The Island Autism Group is building momentum this summer before the school year begins. The organization was the charity recipient for the Oak Bluffs Bluewater Classic fishing tournament held over the weekend, and hosted its eighth annual tea at the Dr. Daniel Fisher House in Edgartown on Wednesday. This summer's tea was dedicated to Dorothy Henry, a longtime friend of IAG who supported the therapeutic horseback riding program. Preliminary numbers indicate the fishing tournament brought in more than $5,000 for the group, a combination of the 10 per cent donated from registrations, plus T-shirt sales and a raffle. Early numbers from the tea show approximately $18,000 raised. Ms. DeVane said a number of community businesses contributed significant items for the tea.

The group’s president Kate DeVane said there are approximately 45 school-age students with autism on the Vineyard, according to numbers from the superintendent’s office a couple of years ago. Based on statistics released in March of 2014, the Center for Disease Control and Prevention (CDC), estimates one in 68 children have been identified as having autism — one in 42 boys, and one in 189 girls.

The Island Autism Group (IAG) raises funds to provide extracurricular services for students with autism, from drumming to therapeutic horseback riding to iPads and summer camp scholarships. Now in its eighth year, Ms. DeVane said the organization has evolved over the years and will continue to do so.

“We are constantly expanding, and as we learn more about autism we’re becoming more aware that we need to figure out what will happen to these kids when they get older,” Ms. DeVane said.

The IAG was founded by two mothers who had children with autism in the Project Headway preschool program. School budgets do not always have the means to offer assistance outside the classroom besides the usual occupational, physical, speech and other typical therapies.

Over the years, IAG has provided squeeze machines, iPads, special wheels for bicycles, cameras and video equipment and even yoga classes for students. If a therapist or educator feels a student would benefit from specific technology, equipment or therapy, they can fill out a request from the IAG and then the board determines whether it is something that can be awarded.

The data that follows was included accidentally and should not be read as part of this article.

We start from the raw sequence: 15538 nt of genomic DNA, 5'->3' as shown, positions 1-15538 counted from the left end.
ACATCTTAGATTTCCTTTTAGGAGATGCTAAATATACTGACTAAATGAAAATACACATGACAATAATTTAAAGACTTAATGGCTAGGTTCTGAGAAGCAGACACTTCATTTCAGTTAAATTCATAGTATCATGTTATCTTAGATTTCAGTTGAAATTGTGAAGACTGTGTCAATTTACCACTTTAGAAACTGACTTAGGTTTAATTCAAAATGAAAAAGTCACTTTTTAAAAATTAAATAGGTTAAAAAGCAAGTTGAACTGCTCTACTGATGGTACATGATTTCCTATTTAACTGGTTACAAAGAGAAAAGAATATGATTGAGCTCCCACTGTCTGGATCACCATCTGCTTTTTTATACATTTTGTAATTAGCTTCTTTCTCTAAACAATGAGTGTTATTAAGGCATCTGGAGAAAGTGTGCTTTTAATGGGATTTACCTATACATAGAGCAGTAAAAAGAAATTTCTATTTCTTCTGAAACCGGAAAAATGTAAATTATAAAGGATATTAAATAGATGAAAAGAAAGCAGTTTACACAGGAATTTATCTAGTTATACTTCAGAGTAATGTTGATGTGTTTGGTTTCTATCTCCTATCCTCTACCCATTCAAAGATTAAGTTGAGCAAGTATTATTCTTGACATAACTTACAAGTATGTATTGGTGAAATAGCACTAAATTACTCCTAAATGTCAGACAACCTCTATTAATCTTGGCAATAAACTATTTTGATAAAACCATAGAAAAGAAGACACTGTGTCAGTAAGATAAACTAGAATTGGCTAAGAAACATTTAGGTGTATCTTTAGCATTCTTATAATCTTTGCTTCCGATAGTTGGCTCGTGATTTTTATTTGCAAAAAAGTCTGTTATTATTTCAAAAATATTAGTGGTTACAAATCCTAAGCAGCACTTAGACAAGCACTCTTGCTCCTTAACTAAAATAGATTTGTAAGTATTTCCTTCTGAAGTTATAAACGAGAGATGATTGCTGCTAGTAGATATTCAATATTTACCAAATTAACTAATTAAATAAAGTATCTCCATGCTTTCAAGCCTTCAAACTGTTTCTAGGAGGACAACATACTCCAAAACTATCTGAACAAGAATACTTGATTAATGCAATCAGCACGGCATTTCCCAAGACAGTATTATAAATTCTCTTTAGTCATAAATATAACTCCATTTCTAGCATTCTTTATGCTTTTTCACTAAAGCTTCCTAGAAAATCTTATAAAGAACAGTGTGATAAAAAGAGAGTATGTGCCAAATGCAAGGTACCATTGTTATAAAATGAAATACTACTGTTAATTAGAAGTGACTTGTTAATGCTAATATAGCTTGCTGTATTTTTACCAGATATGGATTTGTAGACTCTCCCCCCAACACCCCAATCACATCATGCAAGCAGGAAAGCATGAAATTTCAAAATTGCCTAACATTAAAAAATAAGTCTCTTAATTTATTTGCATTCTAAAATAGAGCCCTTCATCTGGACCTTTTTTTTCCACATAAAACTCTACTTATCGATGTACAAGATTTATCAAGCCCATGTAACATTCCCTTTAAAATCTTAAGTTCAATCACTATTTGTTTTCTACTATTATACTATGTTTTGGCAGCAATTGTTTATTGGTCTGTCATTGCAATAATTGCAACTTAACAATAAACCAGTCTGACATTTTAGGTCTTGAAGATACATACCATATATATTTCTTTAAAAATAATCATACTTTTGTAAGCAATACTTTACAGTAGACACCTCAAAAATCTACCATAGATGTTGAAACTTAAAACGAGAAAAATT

The IAG became a 501c3 non-profit in 2011 with a mission to enhance the lives of people in the community with autism.

Kim Leaird has twin boys who celebrate their 10th birthday in a couple of weeks. Her son John has benefitted from the IAG in several ways. Most important to him now, his mother said, is that he has an iPad with video capabilities thanks to the IAG. This means he can work on the videos he loves to create, which star some familiar Sesame Street characters.

“He’s recently started filming these movies,” Ms. Leaird said. “First he used my telephone to video tape, now he can use his iPad. This really helps him to express himself and to be creative.”

The IAG was one of the first places to which Ms. Leaird reached out when she moved to the Vineyard from Maryland almost two years ago. She said she wanted to connect with other parents and share ideas and support. The IAG website offers resources for parents and caregivers. Its board of directors are either parents of a child with autism, or community members who have seen the impact autism has on families and the community.

“Before I had Mark, I didn’t know anything about autism,” Ms. DeVane said, referring to her son. “That was 10 years ago. As I went off-Island for doctor’s appointments and therapist visits I met other parents and began to realize the scope of this.”

She explained that the ultimate goal of the IAG is to create a campus-type center where adults with autism could live and work.

“A sort of community within a community,” Ms. DeVane said. “I’m absolutely horrified at the idea of sending my kid away, whether he’s 12 or 24, but we’re currently not set up on the Island for these kids when they grow into adults. We’d like to have a self-sustaining organization here where we could maybe work with restaurants in food service, maybe work with farmers, growing vegetables on the property. We could provide jobs, work with the community. The Island is so welcoming to people who are different. Of course, that means a lot of fundraising.”

The IAG typically raises approximately $30,000 or so a year to help offset costs for students with autism. Their fundraising events this summer will produce benefits in the fall when the school year begins. Fulfilling the rest of the dream will take some more work, Ms. DeVane said.

Anyone interested in more information can visit the group’s website,, or call Ms. DeVane at 508-939-0668. Donations may be sent to IAG, P.O. Box 2786, Edgartown, MA 02539.